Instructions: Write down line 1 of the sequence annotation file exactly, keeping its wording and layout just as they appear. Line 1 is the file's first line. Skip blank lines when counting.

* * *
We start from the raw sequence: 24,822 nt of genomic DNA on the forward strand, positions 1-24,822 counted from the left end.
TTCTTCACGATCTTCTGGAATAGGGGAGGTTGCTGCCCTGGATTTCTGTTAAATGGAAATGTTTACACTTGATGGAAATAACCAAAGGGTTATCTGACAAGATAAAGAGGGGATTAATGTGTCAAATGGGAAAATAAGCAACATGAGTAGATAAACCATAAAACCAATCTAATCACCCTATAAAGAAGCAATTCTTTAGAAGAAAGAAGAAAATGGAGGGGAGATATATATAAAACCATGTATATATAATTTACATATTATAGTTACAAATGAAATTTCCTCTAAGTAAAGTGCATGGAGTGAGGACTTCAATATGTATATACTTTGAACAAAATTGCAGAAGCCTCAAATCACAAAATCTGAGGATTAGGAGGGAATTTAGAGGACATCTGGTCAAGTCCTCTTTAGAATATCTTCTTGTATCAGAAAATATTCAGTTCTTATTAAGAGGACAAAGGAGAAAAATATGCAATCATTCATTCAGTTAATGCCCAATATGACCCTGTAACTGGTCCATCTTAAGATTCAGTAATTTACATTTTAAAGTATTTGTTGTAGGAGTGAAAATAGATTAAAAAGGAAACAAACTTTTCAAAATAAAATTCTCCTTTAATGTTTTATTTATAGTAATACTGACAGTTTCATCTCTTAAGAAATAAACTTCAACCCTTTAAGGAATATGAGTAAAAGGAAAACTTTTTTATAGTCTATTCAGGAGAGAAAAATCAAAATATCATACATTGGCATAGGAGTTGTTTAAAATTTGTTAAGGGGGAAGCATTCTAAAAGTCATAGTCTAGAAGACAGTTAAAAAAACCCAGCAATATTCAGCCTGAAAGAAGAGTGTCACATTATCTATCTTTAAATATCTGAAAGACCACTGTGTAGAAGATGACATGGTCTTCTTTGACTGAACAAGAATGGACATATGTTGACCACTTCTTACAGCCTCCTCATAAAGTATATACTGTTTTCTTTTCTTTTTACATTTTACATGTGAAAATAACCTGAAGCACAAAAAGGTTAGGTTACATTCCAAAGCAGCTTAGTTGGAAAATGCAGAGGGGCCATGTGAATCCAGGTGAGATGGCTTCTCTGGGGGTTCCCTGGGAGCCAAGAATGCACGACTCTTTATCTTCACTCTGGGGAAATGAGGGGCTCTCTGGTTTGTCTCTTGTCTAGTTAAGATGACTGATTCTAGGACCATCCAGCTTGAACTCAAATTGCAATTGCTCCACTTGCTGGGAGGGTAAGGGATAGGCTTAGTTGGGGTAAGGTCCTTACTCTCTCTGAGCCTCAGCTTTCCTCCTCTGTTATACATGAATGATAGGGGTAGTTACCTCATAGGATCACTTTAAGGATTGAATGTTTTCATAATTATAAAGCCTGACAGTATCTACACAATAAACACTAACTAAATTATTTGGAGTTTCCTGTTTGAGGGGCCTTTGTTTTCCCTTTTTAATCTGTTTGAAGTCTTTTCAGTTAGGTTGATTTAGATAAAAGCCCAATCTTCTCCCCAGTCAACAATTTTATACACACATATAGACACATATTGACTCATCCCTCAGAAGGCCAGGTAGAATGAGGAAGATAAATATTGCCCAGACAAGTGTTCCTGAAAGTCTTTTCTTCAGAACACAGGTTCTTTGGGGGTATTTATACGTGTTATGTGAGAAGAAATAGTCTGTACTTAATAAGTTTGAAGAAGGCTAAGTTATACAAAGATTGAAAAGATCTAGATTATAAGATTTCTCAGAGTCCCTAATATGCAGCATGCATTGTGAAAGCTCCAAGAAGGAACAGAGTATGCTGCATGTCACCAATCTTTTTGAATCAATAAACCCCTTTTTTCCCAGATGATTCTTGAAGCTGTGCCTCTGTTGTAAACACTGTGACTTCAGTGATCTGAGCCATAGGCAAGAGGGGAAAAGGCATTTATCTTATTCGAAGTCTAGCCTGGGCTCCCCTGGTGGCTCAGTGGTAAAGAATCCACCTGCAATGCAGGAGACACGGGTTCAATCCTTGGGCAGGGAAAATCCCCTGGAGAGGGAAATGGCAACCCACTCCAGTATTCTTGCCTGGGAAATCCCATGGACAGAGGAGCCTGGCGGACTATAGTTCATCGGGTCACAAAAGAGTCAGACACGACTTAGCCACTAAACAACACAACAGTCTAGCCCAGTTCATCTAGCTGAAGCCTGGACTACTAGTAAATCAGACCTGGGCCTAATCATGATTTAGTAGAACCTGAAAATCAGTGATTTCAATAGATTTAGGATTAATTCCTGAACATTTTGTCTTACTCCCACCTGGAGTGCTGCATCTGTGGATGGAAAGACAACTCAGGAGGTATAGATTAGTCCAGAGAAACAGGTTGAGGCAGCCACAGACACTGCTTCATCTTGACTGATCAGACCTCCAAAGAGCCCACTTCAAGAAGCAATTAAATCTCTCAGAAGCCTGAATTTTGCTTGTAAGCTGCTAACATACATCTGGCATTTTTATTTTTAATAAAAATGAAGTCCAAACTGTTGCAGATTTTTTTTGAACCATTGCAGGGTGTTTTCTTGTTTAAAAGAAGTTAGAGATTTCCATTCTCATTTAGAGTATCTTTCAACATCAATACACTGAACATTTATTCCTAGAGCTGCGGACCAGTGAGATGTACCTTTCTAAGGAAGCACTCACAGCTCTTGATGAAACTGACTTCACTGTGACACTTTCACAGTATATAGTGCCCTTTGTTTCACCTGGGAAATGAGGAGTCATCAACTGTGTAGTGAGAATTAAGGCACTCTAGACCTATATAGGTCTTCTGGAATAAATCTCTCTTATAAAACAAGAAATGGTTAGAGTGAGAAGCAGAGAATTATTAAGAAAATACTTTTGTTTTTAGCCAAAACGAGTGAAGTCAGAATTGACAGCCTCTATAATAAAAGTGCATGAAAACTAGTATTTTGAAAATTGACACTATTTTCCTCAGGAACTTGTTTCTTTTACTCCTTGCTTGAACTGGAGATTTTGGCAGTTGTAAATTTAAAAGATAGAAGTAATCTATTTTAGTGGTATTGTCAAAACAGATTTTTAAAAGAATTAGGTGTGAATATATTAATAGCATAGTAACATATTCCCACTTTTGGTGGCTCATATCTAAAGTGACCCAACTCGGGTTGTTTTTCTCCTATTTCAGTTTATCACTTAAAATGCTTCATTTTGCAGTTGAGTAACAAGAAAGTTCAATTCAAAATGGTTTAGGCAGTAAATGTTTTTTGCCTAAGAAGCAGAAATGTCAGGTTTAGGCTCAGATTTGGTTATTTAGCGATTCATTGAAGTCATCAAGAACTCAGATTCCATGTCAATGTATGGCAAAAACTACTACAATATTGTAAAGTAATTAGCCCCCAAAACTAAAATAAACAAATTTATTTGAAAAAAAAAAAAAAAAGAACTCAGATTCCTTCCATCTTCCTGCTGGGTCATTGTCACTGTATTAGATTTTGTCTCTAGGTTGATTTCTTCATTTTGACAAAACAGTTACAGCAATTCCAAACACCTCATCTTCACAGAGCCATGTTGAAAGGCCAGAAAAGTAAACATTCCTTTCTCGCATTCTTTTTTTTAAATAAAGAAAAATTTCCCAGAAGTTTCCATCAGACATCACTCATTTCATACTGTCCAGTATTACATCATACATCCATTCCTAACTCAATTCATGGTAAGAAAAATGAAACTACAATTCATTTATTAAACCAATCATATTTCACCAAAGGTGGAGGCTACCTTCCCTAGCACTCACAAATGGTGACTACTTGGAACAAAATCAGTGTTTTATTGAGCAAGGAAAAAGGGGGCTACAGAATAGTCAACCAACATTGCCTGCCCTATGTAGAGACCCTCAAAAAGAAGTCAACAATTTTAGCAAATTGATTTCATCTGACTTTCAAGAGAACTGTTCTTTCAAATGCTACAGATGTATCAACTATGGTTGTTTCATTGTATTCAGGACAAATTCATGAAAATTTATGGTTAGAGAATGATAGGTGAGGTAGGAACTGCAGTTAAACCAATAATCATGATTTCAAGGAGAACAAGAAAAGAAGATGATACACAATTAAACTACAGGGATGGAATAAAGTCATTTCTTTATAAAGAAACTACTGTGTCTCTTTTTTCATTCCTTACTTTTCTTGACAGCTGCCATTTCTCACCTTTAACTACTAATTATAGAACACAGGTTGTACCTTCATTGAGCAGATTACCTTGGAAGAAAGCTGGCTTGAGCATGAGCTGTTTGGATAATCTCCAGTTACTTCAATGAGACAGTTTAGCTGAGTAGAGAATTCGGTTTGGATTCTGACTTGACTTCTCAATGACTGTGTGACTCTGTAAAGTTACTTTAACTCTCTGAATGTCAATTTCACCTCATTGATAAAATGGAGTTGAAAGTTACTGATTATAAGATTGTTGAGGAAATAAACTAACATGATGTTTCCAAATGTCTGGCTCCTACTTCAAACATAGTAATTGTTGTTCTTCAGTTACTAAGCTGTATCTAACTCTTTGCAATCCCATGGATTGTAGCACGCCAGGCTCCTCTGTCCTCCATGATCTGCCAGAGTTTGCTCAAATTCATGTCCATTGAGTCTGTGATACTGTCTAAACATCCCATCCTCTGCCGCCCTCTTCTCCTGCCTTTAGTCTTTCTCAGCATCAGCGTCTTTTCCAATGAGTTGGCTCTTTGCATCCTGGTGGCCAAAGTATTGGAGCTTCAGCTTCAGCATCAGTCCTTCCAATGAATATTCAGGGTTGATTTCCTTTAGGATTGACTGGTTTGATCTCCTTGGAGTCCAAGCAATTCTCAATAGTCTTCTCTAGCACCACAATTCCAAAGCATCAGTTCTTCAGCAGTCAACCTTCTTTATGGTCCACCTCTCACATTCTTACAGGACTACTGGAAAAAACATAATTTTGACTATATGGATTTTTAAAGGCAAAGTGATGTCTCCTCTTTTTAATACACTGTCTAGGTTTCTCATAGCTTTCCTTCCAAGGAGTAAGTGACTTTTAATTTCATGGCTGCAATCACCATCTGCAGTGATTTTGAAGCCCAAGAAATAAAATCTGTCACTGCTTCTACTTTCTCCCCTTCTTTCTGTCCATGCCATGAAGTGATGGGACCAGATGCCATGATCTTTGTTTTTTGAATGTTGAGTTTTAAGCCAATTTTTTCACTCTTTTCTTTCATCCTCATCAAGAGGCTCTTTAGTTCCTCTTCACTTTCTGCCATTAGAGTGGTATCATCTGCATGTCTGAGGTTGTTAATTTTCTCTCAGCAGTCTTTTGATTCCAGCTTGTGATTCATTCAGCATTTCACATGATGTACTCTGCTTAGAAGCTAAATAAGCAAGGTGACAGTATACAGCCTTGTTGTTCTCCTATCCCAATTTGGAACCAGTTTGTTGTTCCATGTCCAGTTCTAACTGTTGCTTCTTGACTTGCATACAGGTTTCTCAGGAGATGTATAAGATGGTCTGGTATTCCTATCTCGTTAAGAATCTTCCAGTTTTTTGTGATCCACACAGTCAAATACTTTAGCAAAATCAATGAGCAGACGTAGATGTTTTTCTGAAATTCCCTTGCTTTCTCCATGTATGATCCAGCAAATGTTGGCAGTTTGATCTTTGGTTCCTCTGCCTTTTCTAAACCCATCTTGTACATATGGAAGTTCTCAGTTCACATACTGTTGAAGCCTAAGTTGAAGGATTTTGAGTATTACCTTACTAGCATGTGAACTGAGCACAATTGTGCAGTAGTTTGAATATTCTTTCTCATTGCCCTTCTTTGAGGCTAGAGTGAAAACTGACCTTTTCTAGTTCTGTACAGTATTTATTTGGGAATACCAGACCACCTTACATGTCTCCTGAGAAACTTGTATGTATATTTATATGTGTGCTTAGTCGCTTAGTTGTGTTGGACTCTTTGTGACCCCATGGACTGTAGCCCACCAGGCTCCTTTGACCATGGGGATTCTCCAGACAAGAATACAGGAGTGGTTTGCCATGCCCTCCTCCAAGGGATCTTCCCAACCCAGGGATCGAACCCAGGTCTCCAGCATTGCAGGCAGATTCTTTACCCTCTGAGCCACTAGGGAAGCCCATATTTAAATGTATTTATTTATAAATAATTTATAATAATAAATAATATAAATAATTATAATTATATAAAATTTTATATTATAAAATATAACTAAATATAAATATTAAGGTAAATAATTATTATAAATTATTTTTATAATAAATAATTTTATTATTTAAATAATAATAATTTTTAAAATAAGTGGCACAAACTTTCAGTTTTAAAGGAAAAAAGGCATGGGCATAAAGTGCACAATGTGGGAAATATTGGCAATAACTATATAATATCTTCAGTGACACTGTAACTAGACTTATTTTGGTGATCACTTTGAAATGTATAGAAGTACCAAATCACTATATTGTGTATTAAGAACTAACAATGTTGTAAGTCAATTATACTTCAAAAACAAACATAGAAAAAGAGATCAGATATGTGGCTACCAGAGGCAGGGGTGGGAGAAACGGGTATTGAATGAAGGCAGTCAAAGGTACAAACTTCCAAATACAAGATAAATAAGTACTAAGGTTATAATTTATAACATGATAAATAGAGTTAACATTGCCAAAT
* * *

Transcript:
We start from the raw sequence: 24,822 nt of genomic DNA on the forward strand, positions 1-24,822 counted from the left end.